Thinking outside the heart

Cardiologists continue to explore the interplay between the heart, other organs and treatments to identify opportunities to improve patient care.

Wei Jiang, MD, of Duke University Medical Center in Durham, N.C., and colleagues took on the challenge of antidepressants and their possible cardiovascular therapeutic effects in a study published May 22 in the Journal of the American Medical Association. They looked at whether selective serotonin reuptake inhibitors could reduce mental stress–induced myocardial ischemia (MSIMI) in patients with coronary heart disease (CHD) in REMIT, a randomized double-blind placebo-controlled clinical trial.

“Few studies have examined therapeutics that effectively modify MSIMI, perhaps because of the mechanistic complexity underlying this phenomenon, which encompasses a wide range of central and peripheral physiological changes associated with emotions and behaviors,” they wrote. “However, recent evidence suggests that selective serotonin reuptake inhibitors (SSRIs) may reduce mental stress–induced hemodynamic response, metabolic risk factors, and platelet activity.”

They reported that six weeks of the SSRI escitalopram led to lower MSIMI compared with placebo but no statistically significant reduction in exercise-induced ischemia. The SSRI group claimed they felt more in control and calmer during mental stress testing than did the placebo group. “This finding is notable because positive expectations and attitudes have been shown to be associated with lower rates of mortality in patients with CHD,” Jiang et al wrote.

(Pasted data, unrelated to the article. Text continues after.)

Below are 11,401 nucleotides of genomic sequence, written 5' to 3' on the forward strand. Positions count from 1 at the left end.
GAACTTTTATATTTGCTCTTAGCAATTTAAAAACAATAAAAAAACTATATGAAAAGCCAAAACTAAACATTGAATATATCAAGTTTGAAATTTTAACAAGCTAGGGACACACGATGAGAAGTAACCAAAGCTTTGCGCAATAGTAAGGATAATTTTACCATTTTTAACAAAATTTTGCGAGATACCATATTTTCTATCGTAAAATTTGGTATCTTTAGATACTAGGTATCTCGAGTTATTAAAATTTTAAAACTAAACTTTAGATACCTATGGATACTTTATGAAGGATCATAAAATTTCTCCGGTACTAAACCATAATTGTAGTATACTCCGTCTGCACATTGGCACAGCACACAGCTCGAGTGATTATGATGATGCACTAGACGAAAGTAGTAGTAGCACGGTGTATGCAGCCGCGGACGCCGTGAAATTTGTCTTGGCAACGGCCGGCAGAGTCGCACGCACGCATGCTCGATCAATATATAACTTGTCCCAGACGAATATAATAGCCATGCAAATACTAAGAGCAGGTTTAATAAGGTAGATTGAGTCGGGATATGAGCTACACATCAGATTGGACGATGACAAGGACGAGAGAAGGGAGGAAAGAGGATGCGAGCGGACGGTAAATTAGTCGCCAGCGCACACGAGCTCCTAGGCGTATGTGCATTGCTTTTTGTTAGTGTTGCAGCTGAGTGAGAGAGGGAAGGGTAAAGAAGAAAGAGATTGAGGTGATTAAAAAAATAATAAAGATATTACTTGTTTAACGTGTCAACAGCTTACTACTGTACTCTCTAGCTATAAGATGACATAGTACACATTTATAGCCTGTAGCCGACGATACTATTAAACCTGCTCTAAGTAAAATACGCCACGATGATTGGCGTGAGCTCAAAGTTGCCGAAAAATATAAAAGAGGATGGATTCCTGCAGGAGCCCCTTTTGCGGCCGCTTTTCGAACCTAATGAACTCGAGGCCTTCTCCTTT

That two long-acting bronchodilators for chronic obstructive pulmonary disease (COPD) potentially pose cardiovascular risks is not likely to come as a surprise. Randomized clinical trials have shown clinical benefits of long-acting beta-antagonists and long-acting anticholinergics for treating moderate to severe COPD, but some observational studies and meta-analyses point to possible cardiovascular risks.

In another recent study in JAMA Internal Medicine, Andrea Gershon, MD, of the Institute of Clinical Evaluative Sciences in Toronto, and colleagues put the controversy aside to ask if one appeared to be safer than the other. Their data suggested the answer is no. They determined that new users were more likely to have a hospital or emergency room visit for a cardiovascular event compared with patients not taking either drug, but that the risk was similar between the two options.

The benefits of a medication can be realized only if the patient takes it. Medication nonadherence continues to derail many treatment plans. An interdisciplinary group of healthcare professionals at the University of Pittsburgh offered a solution that requires an attitude adjustment of sorts. They suggested physicians change their approach to medication nonadherence by viewing it as a medical condition that they can diagnose and treat.

Of course, thinking about change and acting on evidence or recommendations that call for change are different things. What systems in your practice facilitate change? Do these systems filter out “change for change’s sake” to ensure only efforts that lead to improvement be initiated? Please share.

Candace Stuart

Cardiovascular Business, editor